Since 9/11, al-Qaida has become one of the most infamous and widely discussed terrorist organizations in the world, with affiliates spread across the globe. However, little-known are the group's activities within Afghanistan itself, something which Anne Stenersen examines in this book. Using an array of unique primary sources, she presents an alternative narrative of al-Qaida's goals and strategies prior to 9/11. She argues that al-Qaida's actions were not just an ideological expression of religious fanaticism and violent anti-Americanism, but that they were actually far more practical and organised, with a more revolutionary and Middle Eastern-focused agenda than previously thought. Through Stenersen's analysis, we see how al-Qaida employed a dual strategy: with a small section focused on staging international terrorist attacks, but at the same time a larger part dedicated to building a resilient and cohesive organization that would ultimately serve as a vanguard for future Islamist revolutions.
|Publisher:||Cambridge University Press|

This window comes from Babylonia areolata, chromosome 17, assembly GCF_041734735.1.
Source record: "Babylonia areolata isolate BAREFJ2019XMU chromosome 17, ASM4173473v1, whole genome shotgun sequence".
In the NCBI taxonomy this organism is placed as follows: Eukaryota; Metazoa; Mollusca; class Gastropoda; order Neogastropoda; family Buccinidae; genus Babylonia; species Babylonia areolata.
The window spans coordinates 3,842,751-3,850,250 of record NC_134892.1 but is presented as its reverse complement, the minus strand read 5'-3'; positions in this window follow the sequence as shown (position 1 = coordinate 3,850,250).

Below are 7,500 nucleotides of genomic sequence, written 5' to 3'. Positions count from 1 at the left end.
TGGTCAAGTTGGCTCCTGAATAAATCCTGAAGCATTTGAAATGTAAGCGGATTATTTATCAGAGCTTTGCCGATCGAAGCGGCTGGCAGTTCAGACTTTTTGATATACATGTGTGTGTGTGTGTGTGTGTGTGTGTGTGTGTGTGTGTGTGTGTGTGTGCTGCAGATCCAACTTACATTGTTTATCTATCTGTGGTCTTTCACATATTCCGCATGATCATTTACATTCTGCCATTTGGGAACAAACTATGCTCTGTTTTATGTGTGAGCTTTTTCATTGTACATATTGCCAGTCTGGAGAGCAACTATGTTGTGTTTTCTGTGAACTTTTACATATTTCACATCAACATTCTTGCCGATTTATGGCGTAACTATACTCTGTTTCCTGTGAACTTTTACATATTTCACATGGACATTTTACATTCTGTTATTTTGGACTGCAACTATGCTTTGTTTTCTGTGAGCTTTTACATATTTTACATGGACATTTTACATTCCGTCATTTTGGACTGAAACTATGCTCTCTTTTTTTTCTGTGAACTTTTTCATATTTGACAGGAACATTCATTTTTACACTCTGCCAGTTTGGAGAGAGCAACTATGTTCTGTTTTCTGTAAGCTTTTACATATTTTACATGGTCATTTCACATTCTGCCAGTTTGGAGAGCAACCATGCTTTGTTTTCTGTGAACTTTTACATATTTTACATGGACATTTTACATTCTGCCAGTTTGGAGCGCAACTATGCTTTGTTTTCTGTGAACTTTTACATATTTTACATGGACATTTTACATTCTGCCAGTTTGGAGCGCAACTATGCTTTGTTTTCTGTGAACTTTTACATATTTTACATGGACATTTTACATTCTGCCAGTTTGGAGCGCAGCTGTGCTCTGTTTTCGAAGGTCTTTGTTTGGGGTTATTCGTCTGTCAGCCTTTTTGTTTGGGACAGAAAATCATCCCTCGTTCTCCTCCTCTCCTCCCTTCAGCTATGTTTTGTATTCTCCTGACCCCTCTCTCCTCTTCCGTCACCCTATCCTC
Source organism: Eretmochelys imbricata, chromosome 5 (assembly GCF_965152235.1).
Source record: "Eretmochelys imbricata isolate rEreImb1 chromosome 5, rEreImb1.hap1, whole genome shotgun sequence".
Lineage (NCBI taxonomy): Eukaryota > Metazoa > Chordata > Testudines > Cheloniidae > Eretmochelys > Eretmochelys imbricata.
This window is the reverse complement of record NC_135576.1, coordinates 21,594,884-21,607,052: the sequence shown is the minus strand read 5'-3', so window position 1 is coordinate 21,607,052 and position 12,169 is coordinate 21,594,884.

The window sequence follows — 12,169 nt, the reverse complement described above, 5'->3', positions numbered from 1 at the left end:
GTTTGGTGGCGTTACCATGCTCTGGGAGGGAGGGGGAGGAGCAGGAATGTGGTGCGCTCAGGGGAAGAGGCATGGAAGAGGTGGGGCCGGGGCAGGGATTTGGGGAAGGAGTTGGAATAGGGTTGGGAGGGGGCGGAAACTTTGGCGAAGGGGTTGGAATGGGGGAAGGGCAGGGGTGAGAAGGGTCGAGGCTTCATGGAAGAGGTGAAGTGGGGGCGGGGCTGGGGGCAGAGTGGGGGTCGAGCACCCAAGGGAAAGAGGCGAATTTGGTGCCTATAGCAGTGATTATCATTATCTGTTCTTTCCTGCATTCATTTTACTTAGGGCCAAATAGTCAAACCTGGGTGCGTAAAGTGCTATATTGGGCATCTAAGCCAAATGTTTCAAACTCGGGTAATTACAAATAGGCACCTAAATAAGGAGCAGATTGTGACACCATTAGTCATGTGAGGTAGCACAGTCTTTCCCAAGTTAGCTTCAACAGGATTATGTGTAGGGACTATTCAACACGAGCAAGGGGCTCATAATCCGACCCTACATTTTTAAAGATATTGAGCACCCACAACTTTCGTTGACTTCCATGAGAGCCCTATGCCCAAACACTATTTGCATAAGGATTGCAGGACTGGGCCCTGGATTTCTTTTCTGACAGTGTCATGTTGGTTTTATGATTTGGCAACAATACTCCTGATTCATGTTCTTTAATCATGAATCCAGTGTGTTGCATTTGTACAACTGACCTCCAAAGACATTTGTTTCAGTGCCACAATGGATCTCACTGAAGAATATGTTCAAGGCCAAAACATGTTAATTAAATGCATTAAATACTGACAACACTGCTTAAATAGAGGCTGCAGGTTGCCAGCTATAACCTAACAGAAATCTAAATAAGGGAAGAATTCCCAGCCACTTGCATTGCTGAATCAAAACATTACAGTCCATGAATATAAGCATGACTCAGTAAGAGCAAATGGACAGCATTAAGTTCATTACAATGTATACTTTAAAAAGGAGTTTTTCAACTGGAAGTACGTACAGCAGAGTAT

|Product dimensions:||5.98(w) x 8.98(h) x 0.51(d)|
About the Author
Anne Stenersen is a Research Fellow at the Norwegian Defence Research Establishment's Terrorism Research Group. With an academic background rooted in Middle Eastern studies, Arabic and Russian, she has conducted research on militant Islamism, with a focus on CBRN (chemical, biological, radiological and nuclear) terrorism, al-Qaida's use of the internet, and the Taliban insurgency.
Table of Contents
1. Vanguards; 2. Training under pressure; 3. Return of the Sheikh; 4. The troublesome guest; 5. Training under the Taliban; 6. Taliban's policies towards the Arabs; 7. Frontline participation; 8. International terrorism; 9. Al-Qaida's dual strategy; Epilogue.